No Country for Dissent

Published: Tue, 03/22/2016 - 11:30 Updated: Mon, 03/28/2016 - 08:12

The JNU saga has shown that the spaces for dissent are shrinking fast
Shruti  Jain  Delhi

I write this even as my fellow students are in jail, while Kanhaiya Kumar has been denied bail day after day, even while all kinds of hate speech goons and violent lawyers stalk the landscape. The students, teachers and well-wishers of JNU are spending sleepless nights, worried as we are about the threat that shadows the campus and its students. However, the truth is, and we are proud of it, it is a campus that did not cower.

The turmoil that we are feeling has led to endless discussions, apprehensions, anxious quips, night vigils, hopeful singing and full-throated slogans. Individuals who were earlier given a cold shoulder or who were not on talking terms, have hugged each other like long-lost friends. Even the ‘passive or sceptical’ students from among us came out for the protests in large numbers, again and again. Teachers have stood with students shoulder to shoulder in solidarity, drawing strength from each other. Those who advise the students to rather study are being gently ignored, with the belief that the political and scholarly convictions need not stand in contradiction.

These are protests not led by any particular political party or leader. They are a spontaneous expression of our angst against the targetting of JNU and our comrades on false pretexts, on their being branded ‘anti-national’ without any evidence and booked under still existing colonial legislation and violated by what we are convinced is unjust and unjustified police violence. All of us have hoped, expected and demanded that all the individuals who can think freely, including the Left parties and their respective student organisations, stand united in addressing this issue. The urgency and longing among individual students to be part of this collective action and the resultant momentum that the movement has gained has put a great onus on Left organisations to stand united and act with utmost responsibility in this struggle that appears at present to be a long-drawn one.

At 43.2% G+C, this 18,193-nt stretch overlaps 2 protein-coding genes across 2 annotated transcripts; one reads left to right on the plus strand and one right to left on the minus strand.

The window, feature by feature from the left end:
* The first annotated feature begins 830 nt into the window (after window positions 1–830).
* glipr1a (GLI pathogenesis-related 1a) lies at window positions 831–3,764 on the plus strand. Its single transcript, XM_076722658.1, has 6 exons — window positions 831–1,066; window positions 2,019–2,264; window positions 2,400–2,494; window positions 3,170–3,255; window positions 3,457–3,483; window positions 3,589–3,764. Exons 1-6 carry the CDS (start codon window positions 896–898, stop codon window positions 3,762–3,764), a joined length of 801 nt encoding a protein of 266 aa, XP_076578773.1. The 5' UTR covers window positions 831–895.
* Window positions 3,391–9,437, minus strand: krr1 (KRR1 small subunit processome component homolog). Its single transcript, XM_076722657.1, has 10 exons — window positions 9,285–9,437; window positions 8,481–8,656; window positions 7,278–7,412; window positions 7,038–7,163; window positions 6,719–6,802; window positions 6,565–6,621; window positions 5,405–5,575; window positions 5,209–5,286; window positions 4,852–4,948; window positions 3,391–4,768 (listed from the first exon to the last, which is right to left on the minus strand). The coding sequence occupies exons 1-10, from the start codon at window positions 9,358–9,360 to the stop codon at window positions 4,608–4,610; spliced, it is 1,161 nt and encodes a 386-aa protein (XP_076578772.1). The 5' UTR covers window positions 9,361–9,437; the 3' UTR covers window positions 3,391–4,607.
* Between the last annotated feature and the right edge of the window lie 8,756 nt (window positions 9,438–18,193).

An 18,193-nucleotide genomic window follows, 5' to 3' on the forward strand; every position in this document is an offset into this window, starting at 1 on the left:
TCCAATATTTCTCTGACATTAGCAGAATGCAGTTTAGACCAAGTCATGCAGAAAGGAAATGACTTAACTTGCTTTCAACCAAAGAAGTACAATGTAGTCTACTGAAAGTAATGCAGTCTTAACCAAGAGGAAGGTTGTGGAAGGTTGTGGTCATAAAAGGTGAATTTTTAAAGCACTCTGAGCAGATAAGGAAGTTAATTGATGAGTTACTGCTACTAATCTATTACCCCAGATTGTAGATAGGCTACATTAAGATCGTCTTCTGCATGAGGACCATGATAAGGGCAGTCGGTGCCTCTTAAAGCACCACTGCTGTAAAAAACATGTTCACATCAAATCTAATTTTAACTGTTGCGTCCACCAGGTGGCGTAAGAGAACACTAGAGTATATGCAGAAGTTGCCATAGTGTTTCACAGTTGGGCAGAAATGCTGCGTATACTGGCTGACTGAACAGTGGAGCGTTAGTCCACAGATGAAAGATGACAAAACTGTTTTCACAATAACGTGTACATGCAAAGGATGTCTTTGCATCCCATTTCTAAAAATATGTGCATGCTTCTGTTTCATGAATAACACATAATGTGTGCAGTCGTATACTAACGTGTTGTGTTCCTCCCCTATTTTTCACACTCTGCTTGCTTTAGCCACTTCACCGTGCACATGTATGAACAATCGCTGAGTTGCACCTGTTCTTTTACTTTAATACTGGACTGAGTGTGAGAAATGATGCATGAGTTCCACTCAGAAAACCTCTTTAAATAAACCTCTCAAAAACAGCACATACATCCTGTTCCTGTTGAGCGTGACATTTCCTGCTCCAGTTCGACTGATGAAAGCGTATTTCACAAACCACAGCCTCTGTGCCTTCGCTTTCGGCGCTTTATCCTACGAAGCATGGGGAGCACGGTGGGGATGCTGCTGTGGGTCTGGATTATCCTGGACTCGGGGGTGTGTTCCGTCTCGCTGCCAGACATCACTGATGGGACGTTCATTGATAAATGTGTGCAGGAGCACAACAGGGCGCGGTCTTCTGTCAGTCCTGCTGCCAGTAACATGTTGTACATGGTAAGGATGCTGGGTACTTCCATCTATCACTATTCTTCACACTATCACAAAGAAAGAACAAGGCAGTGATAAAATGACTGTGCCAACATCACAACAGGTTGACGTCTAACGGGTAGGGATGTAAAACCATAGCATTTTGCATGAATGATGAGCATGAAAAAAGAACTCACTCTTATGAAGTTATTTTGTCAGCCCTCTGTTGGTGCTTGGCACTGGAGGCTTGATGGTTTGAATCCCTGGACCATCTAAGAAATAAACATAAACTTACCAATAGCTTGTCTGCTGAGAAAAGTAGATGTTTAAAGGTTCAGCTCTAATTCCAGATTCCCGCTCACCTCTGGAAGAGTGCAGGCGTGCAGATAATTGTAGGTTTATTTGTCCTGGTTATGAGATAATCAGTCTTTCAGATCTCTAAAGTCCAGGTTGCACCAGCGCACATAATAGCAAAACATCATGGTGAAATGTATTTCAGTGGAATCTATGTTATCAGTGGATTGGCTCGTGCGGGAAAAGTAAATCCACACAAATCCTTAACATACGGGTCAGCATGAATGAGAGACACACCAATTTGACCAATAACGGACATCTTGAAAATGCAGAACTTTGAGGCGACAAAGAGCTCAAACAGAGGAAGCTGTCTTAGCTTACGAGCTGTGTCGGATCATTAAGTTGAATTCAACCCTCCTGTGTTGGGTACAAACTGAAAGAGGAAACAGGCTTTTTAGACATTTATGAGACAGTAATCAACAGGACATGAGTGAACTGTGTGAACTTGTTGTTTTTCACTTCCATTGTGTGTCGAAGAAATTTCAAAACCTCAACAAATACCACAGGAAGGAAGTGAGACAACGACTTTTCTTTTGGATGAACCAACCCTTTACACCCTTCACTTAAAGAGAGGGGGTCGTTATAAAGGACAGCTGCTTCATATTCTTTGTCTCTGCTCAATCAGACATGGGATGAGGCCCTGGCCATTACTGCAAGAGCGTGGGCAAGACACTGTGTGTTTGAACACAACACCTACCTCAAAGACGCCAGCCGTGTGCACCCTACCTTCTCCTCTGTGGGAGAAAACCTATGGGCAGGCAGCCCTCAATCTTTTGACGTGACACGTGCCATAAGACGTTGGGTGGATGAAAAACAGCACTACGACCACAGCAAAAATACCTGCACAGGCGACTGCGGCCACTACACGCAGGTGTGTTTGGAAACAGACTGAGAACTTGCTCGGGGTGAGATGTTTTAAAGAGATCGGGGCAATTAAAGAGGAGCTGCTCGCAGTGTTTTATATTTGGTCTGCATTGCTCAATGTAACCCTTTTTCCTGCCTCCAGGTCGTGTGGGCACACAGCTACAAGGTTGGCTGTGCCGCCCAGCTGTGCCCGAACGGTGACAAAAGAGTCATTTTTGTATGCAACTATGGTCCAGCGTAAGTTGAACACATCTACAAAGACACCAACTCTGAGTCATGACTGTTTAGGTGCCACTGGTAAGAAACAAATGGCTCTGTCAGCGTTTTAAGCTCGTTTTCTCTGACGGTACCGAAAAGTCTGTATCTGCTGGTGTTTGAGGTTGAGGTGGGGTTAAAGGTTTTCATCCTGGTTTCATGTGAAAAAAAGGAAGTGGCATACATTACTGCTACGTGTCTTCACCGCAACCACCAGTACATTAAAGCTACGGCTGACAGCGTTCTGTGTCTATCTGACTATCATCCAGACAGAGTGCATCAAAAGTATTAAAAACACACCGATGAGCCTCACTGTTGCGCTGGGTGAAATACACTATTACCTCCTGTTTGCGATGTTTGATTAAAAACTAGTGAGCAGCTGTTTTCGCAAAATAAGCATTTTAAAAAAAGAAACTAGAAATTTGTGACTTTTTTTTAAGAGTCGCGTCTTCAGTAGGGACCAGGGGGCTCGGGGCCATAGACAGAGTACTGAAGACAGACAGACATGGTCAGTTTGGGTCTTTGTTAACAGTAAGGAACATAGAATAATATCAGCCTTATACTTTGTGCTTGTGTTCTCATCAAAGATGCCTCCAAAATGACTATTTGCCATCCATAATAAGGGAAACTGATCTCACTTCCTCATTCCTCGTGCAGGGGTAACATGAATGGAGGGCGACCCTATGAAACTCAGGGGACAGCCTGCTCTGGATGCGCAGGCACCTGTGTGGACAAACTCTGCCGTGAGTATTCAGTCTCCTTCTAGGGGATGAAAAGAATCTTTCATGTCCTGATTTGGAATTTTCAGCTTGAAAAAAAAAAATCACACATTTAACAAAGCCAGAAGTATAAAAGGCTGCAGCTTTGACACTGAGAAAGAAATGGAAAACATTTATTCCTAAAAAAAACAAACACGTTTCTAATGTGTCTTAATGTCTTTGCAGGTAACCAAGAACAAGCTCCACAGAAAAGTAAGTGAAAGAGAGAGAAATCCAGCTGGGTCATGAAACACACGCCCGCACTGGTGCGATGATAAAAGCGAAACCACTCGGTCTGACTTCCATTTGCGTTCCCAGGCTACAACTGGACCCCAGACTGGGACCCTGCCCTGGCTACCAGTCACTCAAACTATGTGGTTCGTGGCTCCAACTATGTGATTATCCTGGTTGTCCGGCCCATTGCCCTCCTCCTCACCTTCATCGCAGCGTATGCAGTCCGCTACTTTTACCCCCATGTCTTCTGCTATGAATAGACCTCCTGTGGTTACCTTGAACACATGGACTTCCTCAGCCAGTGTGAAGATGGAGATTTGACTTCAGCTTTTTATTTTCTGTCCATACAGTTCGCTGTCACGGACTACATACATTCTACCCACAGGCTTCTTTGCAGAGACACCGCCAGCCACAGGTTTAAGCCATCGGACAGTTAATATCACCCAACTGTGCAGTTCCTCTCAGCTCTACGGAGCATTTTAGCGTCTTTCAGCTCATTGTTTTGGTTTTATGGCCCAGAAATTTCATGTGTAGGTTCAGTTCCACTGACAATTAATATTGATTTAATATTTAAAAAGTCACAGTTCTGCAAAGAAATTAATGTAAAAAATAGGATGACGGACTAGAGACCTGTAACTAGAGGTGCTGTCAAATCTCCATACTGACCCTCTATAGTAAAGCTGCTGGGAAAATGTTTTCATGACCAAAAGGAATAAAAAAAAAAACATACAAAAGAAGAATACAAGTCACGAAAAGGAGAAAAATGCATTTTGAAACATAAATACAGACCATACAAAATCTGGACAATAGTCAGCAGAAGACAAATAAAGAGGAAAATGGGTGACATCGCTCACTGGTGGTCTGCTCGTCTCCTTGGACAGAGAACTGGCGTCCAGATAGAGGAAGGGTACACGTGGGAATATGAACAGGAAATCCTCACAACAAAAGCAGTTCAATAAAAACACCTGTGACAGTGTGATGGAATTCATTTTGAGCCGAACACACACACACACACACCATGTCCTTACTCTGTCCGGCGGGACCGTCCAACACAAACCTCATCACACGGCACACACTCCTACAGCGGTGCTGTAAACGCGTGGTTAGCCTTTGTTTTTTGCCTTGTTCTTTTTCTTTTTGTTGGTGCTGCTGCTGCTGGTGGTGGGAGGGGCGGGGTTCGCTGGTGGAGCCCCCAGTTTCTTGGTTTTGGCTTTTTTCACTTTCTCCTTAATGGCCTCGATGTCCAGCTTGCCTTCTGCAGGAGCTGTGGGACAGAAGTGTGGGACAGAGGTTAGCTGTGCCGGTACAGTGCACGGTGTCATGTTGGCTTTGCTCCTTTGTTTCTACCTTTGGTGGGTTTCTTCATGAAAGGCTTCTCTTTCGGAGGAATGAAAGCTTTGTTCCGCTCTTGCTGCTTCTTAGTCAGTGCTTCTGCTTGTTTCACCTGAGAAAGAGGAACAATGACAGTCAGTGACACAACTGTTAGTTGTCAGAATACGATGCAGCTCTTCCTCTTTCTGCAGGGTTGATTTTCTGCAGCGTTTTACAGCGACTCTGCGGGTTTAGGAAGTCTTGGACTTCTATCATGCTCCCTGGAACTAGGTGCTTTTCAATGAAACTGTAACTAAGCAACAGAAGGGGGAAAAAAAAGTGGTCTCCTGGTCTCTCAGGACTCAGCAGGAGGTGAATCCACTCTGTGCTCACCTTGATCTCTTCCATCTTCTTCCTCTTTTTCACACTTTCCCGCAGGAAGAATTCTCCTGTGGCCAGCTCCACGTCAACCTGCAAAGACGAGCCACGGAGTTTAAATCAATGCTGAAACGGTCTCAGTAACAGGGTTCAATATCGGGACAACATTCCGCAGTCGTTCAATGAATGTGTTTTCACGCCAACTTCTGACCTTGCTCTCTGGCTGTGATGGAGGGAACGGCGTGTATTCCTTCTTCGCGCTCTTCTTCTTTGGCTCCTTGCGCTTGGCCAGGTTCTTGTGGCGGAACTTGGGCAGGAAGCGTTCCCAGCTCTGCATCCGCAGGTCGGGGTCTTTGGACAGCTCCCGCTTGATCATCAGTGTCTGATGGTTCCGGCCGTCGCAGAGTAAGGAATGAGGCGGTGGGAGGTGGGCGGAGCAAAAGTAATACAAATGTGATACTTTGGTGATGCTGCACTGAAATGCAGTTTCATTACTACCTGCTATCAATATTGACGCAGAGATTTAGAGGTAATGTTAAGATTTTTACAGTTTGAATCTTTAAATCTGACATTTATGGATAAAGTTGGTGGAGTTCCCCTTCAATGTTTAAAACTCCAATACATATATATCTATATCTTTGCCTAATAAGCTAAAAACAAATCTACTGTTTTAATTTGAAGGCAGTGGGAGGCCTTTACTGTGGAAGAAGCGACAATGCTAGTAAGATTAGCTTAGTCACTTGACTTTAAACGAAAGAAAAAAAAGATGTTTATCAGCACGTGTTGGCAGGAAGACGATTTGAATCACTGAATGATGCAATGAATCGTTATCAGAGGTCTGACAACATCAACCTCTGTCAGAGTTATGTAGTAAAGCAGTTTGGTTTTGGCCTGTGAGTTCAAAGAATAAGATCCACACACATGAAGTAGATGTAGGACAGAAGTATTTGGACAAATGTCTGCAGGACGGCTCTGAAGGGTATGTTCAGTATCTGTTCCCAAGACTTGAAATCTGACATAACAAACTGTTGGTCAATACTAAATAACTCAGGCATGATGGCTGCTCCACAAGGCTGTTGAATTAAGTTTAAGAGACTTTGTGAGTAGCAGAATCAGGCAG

Why is this nationalism that appears to be shaken by a few slogans, not affected by the unprecedented damage to life and property caused by Jats in Haryana

The slogans are resonating in our minds from shouting them out aloud endlessly over these last weeks. Again they bridge party lines. “Kanhaiya Ka Comrade Kaun? Umar Khalid. Umar Khalid… Kanhaiyawala, JNU. Umar wala, JNU. Anirbanwala, JNU. Rama wala, JNU. Ashutosh wala, JNU. Anantwala, JNU. We are, JNU. We are, JNU…”

Amid the protests, students are getting frenzied calls from their parents and relatives who are worried about their physical security and fearful about their future since the university has suddenly been proclaimed, albeit, wrongly, as a breeding ground for anti-nationals. Even people from the field area of my research called up to know what the truth of the matter is. Some genuinely wish to know the true story. Others demand explanations for the anti-India and pro-Pakistan slogans that our campus has been accused of raising. 

However, have not the slogans already been condemned enough? Has everyone forgotten that nobody knows who really raised the ‘slogans’, and that the slogans are in all likelihood doctored, that the life of innocent students is being threatened? What is this tendency of putting people in the dock that a section of media is so shamelessly indulging in?

A neighbourhood aunty who hardly knows me, harassed me breathlessly, “Your Kanhaiya has defiled his name,” she said. “How can he commit such a ‘crime’ carrying the name of Kanhaiya”?  I could not go into the details of how unconventional even the earlier Kanhaiya was, but I tried to explain about ‘our’ Kanhaiya. Not ready to listen, she charged on as if with a burden of moral responsibility to abide by the version that has been catered to her by media channels. “How can you defend him?”  It was much more difficult to talk about Umar.

This is the middle class we have today, who carry the opinions formed and stamped by media. They are not interested in checking, rethinking, or even in communication, and certainly not in the first-hand information that I could provide them with. Why is this nationalism that appears to be shaken by a few slogans, not affected by the unprecedented damage to life and property caused by Jats in Haryana, where no one was held accountable; or by the handing over of the nation’s resources to multinationals; or when its upholders scorn it and harbour dreams of escaping abroad at the first possibility? Compared to the middle class, the autowallahs were less conservative. They were willing to listen. They could understand when it was explained how and why public universities like JNU in which their own children could afford to come and are indeed getting the best, are being targetted. Those who have themselves being demonised and targetted could understand with ease how it is working in our case, as we are also in a better position now to glimpse and have insights into what actually happened in 2002 in Gujarat.